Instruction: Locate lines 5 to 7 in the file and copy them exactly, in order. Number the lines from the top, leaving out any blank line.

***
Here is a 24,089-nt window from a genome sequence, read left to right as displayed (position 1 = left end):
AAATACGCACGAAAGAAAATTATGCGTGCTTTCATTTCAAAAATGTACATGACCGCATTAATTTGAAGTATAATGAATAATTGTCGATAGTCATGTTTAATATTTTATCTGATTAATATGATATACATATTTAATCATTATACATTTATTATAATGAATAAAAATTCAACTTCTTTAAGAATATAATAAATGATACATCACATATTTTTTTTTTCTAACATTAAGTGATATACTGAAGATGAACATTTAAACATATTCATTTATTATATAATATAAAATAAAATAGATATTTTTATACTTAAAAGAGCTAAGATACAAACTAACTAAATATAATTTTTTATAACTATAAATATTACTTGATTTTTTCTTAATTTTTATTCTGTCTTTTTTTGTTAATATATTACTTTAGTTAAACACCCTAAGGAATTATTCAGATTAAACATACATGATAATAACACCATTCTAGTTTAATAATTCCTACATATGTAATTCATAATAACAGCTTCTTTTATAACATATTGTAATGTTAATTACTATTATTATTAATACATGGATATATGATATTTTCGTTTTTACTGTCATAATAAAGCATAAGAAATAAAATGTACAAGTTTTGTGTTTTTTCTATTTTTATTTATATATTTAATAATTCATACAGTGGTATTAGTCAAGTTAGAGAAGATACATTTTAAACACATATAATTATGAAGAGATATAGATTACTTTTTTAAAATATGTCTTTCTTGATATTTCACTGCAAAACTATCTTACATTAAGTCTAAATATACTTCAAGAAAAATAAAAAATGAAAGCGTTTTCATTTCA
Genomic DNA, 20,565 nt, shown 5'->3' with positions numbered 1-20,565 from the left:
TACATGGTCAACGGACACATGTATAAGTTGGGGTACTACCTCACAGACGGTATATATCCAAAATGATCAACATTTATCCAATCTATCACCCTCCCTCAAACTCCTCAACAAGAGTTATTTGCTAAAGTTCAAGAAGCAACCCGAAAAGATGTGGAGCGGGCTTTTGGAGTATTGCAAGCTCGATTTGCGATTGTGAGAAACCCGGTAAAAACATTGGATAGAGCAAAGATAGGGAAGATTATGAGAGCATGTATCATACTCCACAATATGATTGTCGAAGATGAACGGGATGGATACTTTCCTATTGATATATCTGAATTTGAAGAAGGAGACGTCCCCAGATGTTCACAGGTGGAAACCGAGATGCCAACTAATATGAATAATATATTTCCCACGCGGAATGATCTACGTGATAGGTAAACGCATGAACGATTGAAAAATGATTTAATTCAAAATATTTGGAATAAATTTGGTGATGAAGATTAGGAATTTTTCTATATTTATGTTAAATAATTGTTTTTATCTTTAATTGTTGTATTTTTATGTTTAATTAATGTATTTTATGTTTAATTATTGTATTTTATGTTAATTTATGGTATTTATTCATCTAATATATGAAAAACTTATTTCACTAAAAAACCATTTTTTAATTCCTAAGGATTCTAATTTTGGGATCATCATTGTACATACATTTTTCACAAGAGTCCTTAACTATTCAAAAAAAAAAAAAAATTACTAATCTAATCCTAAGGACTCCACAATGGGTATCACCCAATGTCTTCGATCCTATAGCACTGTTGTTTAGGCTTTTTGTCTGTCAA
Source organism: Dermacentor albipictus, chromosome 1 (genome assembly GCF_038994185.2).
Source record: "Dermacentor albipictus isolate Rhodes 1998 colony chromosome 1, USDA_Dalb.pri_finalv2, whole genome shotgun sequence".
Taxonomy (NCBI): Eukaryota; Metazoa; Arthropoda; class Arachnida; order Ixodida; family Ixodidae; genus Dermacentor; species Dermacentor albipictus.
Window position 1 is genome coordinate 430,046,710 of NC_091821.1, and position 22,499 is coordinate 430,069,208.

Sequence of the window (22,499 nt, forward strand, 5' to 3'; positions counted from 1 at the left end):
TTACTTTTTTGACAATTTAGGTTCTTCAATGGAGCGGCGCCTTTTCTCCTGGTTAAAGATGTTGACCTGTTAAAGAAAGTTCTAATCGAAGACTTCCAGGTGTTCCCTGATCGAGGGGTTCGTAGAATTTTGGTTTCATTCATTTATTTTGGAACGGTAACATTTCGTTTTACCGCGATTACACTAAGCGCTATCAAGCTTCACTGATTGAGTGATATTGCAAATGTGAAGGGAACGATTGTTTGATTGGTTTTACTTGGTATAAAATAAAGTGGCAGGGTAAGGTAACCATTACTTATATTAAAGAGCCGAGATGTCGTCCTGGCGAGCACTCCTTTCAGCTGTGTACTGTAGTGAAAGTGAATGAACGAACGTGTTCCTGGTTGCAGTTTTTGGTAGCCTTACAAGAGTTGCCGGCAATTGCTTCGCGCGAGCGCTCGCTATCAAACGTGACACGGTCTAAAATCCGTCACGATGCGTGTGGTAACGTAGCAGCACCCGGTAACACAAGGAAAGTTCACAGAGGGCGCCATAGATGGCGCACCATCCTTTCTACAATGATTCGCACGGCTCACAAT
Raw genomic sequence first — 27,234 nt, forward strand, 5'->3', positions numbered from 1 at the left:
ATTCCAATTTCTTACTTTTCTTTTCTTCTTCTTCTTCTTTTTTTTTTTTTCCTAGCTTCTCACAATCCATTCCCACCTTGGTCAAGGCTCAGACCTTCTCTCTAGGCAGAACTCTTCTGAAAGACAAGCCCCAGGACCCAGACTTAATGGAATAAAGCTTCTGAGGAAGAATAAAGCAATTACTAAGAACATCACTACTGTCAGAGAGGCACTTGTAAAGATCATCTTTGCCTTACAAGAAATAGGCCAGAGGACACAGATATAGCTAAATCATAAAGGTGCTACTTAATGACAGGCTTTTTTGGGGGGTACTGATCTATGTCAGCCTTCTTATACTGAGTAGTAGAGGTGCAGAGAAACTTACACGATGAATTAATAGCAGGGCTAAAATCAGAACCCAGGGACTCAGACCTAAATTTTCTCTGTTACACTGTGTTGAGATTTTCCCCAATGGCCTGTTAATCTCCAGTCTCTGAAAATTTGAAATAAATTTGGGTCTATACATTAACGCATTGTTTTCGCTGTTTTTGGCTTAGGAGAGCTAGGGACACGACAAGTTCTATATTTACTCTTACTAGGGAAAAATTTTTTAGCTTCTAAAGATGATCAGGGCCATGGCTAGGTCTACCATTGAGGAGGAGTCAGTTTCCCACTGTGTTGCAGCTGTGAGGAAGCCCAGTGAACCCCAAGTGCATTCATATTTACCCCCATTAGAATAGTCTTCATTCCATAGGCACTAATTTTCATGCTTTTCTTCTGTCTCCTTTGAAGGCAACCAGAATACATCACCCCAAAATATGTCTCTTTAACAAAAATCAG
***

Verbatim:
Source organism: Dermacentor albipictus, chromosome 1 (genome assembly GCF_038994185.2).
Source record: "Dermacentor albipictus isolate Rhodes 1998 colony chromosome 1, USDA_Dalb.pri_finalv2, whole genome shotgun sequence".
Taxonomy (NCBI): Eukaryota; Metazoa; Arthropoda; class Arachnida; order Ixodida; family Ixodidae; genus Dermacentor; species Dermacentor albipictus.